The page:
Why the 2018 Winter Olympics Are the Perfect Storm for Cyberattacks


Feb 12, 2018

Opening Ceremony of the 2018 Winter Olympics in Pyeongchang, South Korea, February 9, 2018

Opening Ceremony of the 2018 Winter Olympics in Pyeongchang, South Korea, February 9, 2018

Photo by Pawel Kopczynski/Reuters

This commentary originally appeared on Wired UK on February 11, 2018.

Cybersecurity has been a longstanding concern for the International Olympic Committee (IOC) and host nations of the Games since the early 2000s. Previous Olympic Games have had to contend with a multitude of cyber threats, from the London 2012 Olympics—which experienced thousands of intrusion attempts and one false-alarm threat to the power grid—to the Rio 2016 Olympics, which experienced a variety of hacks, including disclosures of athletes' personal data.

However, the 2018 Winter Olympics in Pyeongchang, South Korea, present further cybersecurity challenges, not just due to its location—80 kilometres from the border with North Korea—and geopolitical tensions, but also due to major sporting events now becoming increasingly connected and integrated with technology.

The increased connectivity and use of technology has opened the Games up to more vulnerabilities and potential cyberattacks.

The increased connectivity and use of technology has opened the Games up to more vulnerabilities and potential cyberattacks. Not only are the Olympic Games available to view worldwide through a variety of broadcasting platforms, but smart technologies are now also increasingly used in the performance and judging of the sports themselves.

While most of the previous attacks have focused on ticket scams, availability of IT services, and personal data, there are now more substantial cyber threats to stadium operations, infrastructure, broadcasting, and participants and visitors to the Games. There might also be cyberattacks that compromise devices to spread propaganda or misinformation.

More recent Olympic Games have experienced attacks on broadcast operations and power systems seeking to limit viewer access to live broadcasts. For example, the 2012 London Olympics were hit by Distributed Denial of Service (DDoS) attacks from both alleged nation-state hackers and hacktivists. While these attacks have had limited success, it is possible that large-scale disruptions to broadcasting could have severe consequences to events that rely on a large global audience and sponsorship.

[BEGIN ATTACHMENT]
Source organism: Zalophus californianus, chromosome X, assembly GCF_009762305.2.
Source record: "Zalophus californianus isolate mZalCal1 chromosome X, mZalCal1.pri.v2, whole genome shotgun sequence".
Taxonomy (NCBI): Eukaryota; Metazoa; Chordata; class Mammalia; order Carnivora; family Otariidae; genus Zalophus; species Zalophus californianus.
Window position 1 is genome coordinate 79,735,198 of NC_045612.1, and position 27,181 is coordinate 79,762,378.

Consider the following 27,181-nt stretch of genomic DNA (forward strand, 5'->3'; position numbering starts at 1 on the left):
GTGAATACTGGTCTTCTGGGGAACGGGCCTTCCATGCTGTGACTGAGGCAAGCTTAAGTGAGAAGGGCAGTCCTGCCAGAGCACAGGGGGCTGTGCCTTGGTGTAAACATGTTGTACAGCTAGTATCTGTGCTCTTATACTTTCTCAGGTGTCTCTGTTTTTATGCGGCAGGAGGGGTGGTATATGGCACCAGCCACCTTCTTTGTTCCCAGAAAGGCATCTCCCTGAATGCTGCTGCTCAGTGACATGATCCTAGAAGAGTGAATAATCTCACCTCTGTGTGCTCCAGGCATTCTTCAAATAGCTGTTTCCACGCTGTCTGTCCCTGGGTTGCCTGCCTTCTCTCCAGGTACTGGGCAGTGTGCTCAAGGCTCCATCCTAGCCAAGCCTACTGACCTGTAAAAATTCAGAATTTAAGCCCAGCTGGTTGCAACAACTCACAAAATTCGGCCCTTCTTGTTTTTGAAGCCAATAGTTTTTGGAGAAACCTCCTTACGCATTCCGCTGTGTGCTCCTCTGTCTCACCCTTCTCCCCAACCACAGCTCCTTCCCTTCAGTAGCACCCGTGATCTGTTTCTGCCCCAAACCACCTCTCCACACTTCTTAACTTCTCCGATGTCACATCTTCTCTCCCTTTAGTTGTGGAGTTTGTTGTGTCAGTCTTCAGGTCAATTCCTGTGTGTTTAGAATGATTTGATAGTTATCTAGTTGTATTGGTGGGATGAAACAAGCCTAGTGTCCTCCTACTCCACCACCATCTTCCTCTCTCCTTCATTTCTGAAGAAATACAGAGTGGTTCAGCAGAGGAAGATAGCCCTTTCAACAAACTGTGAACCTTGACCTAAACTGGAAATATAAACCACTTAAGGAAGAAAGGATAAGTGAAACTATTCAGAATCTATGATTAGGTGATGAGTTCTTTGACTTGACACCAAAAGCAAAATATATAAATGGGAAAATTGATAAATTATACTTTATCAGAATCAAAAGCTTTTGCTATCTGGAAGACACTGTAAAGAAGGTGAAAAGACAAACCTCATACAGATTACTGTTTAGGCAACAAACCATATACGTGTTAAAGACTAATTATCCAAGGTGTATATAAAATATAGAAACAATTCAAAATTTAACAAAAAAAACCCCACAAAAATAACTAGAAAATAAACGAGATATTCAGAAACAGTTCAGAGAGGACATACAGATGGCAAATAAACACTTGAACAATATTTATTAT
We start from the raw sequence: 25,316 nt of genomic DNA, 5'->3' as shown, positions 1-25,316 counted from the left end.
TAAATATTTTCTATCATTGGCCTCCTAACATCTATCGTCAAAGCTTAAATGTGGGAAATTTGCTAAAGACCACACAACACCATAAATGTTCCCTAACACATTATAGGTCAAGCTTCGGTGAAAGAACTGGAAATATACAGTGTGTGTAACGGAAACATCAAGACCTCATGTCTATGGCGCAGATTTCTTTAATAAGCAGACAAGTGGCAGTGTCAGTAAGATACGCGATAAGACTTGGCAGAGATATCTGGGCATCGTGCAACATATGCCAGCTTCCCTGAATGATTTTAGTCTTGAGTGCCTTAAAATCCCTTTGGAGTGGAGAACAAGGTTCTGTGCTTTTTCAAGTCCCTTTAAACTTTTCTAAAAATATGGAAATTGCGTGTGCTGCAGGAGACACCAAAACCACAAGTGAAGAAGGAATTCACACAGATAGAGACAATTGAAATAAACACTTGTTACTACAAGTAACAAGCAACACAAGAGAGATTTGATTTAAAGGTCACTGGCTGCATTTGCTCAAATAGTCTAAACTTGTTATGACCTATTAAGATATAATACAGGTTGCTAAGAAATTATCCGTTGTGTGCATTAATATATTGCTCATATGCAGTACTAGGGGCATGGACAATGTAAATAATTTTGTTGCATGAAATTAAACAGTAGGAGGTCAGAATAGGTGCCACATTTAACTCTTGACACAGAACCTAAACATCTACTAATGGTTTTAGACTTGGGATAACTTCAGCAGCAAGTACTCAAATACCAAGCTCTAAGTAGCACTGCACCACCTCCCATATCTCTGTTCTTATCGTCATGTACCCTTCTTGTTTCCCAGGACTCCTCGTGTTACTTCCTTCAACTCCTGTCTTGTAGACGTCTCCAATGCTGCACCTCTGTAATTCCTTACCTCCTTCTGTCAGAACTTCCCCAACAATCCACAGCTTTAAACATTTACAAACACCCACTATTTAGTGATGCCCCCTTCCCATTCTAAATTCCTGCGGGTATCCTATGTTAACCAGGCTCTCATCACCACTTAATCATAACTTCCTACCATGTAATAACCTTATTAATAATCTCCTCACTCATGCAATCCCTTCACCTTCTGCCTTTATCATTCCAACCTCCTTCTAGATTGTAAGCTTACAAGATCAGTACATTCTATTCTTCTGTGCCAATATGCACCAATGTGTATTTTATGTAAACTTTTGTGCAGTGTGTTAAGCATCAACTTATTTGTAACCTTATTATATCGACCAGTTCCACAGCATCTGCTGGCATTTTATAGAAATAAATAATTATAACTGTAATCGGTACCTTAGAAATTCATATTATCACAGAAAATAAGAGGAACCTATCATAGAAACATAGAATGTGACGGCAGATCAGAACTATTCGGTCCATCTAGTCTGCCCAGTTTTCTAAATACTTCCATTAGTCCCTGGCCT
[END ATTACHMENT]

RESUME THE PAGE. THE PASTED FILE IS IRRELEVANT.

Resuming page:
Cybersecurity experts have already expressed concern over a number of cyber threats to Pyeongchang, particularly in relation to nation-state activity. South Korea has previously accused North Korea of cyberattacks on the country, including one in 2013 that wiped numerous hard drives at South Korean banks and broadcasters. Last month, a cybersecurity firm also uncovered a sophisticated and targeted cyberattack aimed to steal data from South Korean organisations associated with the Games.

Communications could be at risk of surveillance by nation-state actors for either geopolitical gain or to gain a competitive edge in the competitions.

There have also been warnings of the possibility that communications or mobile networks are being monitored in the run-up to the Games. Communications could be at risk of surveillance by nation-state actors for either geopolitical gain—given the number of high-profile attendees from the 92 participating nations—or to gain a competitive edge in the competitions. Network monitoring could also be used to target individuals or organisations in order to steal credentials or financial information. This is particularly relevant as North Korea has recently been accused of conducting widespread campaigns to steal cryptocurrency assets.